Former New York Yankees pitcher Fritz Peterson should be honored by the franchise.
Being a New York Yankee is an honor in baseball. There is a special aura when you wear the pinstripes. Everyone who has worn them, probably with the exception of Ed Whitson, feels special and proud. The New York Yankees fan base and the organization return the favor, especially when players are in a time of need. When Mel Stottlemyre was struggling through another bout of multiple myeloma, the Yankees got permission from the family and his doctors to fly him east to Yankee Stadium on Old Timers Day and give him a plaque in Monument Park. The Yankees are still considered one of the classiest organizations in baseball. Now, the time has come again to do something for a struggling player, this time, fighting Alzheimer’s.
On April 19, Kevin Kernan of the New York Post wrote a piece about a former pitching colleague of Stottlemyre’s, Fred Ingels Peterson, better known as Fritz. Fritz Peterson was the number two to Mel Stottlemyre during the rough years of Yankees baseball under CBS ownership. Peterson made his MLB debut with the Yankees on April 15, 1966 against the Baltimore Orioles. That day, he mowed down both Frank and Brooks Robinson, along with Paul Blair and Boog Powell, a lineup of mashers. He threw a complete game, giving up six hits, two runs and struck out three. He began as the number five pitcher in the rotation (behind Whitey Ford, Mel Stottlemyre, Al Downing and Bob Friend).
After Downing, Friend and Ford retired or departed, the Yankees eventually had a number two to the great Stottlemyre. Peterson won 20 games in 1970, making the All-Star Game with a 2.90 ERA in 39 games. In 1969 and 1970, he led the league in WHIP, and was a master of control. His strikeout to walk ratio was 3.18 in 1970, which led all of the American League. From 1967 to 1972, Peterson also led the league in walks per nine innings.
However, one of his more famous moments came in 1973. In March, Peterson and left-hander Mike Kekich announced they were swapping wives. Under the deal, Peterson would divorce his wife Marilyn of 7.5 years and Kekich would do the same with his wife Susan. In return, Susan Kekich would marry Peterson while Marilyn Peterson would marry Kekich. Rumors swirled for weeks that something like this was to happen, leading players and media to speculate both might be traded. Outfielder Ron Swoboda noted to the press that the swap could have either had a positive or a negative effect on the clubhouse. Most of his teammates agreed. The relationship for Mike and Marilyn went badly, and they would end up divorcing.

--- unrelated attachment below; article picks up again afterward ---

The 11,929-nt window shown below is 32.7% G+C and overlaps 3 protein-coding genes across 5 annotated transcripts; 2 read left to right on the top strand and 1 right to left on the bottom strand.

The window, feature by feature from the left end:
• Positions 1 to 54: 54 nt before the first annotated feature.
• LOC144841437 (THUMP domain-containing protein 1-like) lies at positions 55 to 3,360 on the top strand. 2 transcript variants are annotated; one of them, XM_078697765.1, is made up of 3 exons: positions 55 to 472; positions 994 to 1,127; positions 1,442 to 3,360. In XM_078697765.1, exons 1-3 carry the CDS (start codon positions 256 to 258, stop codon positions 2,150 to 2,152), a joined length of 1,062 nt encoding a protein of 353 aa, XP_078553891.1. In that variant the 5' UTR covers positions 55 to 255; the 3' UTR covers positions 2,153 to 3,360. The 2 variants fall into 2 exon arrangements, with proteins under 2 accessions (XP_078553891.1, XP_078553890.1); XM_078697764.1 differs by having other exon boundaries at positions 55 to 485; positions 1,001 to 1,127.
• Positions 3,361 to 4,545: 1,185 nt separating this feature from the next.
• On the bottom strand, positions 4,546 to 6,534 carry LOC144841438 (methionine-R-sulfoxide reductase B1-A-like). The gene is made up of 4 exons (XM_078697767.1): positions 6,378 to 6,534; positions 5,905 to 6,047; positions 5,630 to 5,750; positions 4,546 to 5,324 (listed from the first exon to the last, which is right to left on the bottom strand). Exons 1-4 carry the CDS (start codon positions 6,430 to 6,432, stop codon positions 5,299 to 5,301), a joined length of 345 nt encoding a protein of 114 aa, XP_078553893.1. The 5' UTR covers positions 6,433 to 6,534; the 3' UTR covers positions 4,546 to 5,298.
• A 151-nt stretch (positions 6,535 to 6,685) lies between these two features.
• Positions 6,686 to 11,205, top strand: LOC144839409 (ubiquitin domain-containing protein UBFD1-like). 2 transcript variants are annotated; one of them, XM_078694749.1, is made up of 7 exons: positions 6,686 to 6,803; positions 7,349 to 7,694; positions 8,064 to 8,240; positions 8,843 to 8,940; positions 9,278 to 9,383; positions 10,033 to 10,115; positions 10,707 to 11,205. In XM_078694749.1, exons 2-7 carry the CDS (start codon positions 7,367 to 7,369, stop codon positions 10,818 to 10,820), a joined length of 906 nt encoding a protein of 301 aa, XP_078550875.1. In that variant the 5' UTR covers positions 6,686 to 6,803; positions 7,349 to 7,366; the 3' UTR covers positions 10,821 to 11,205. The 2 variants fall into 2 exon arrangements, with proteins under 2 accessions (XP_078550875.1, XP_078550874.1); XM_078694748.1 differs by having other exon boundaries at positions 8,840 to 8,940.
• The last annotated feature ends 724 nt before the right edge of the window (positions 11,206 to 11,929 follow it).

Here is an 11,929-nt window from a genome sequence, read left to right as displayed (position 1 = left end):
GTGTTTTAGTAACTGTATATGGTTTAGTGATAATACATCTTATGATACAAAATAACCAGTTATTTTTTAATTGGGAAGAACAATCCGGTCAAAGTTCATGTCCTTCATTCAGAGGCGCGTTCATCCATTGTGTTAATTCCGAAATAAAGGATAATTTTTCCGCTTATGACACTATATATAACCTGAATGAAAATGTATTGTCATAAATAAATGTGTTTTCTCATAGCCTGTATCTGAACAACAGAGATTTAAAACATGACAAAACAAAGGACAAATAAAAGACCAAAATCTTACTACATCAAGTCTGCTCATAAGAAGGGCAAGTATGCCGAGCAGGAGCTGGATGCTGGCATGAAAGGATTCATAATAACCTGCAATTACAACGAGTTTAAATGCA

It was purely coincidental, but the 1973 season for Peterson was subpar, as his control began to fade. In 1973 his walks went up, along with his ERA. Peterson finished the season with an 8-15 record while the Yankees traded Kekich to the Cleveland Indians on June 12. Things continued to worsen for Peterson in 1974, before the Yankees traded him to the Indians in the blockbuster deal that brought Chris Chambliss to New York. He would spend parts of three seasons in Cleveland before departing via trade to the Texas Rangers. In 1977, he signed with the Chicago White Sox in free agency. He never appeared in the Majors in 1977 and retired.
Peterson’s next big part of life came as an author and actor. Jim Bouton, the prodigal son of the New York Yankees, wrote a lot about Fritz in his controversial book, Ball Four. Peterson himself wrote a book called Mickey Mantle is Going to Heaven in July 2009. He wasted no time writing two other books, The Art of De-Conditioning: Eating Your Way to Heaven and When the Yankees Were on the Fritz: Revisiting the Horace Clarke Era. He also was to work with Ben Affleck and Matt Damon on a movie based on the marriage swap of 1973.
However, the 76-year old Peterson has faced a number of health issues in the last several years. He faced and defeated prostate cancer not once, but twice. A heavy drinker, Peterson was arrested in 1995 for driving while under the influence. Now, he is facing the deadly and depressing diagnosis of Alzheimer’s disease. Kernan noted that Peterson walks with a cane and there are days where he cannot leave bed. He wants to go to Old Timers Day at Yankee Stadium this year, but just cannot physically. His friends, most of which helped him at Yankees Fantasy Camp in Tampa, Fla., have started to work on raising funds for the medical care of Peterson. He knows the end is near, and he told Kernan as much on April 19.
Alzheimer’s disease is probably one of the worst punishments your body could have. Slowly, your body loses the ability to function as the disease eats at the brain. Your memory becomes shrouded and loses the ability to remember daily habits and relatives.
This is where the New York Yankees need to step in. A classy organization, who already had Peterson running fantasy camp in Tampa, need to find a way to get him to Old Timers Day, even if it means video feed from his home in Iowa. As Alzheimer’s disease progresses on his body, he will begin to forget things like this. Even if his body cannot physically be there, the Yankees fans should have a chance to serenade him with respect and an ovation. This may be the only chance they get for Peterson to see the city he pitched for.
Old Timers Day is June 17. Give that day to Peterson, before we lose him for good.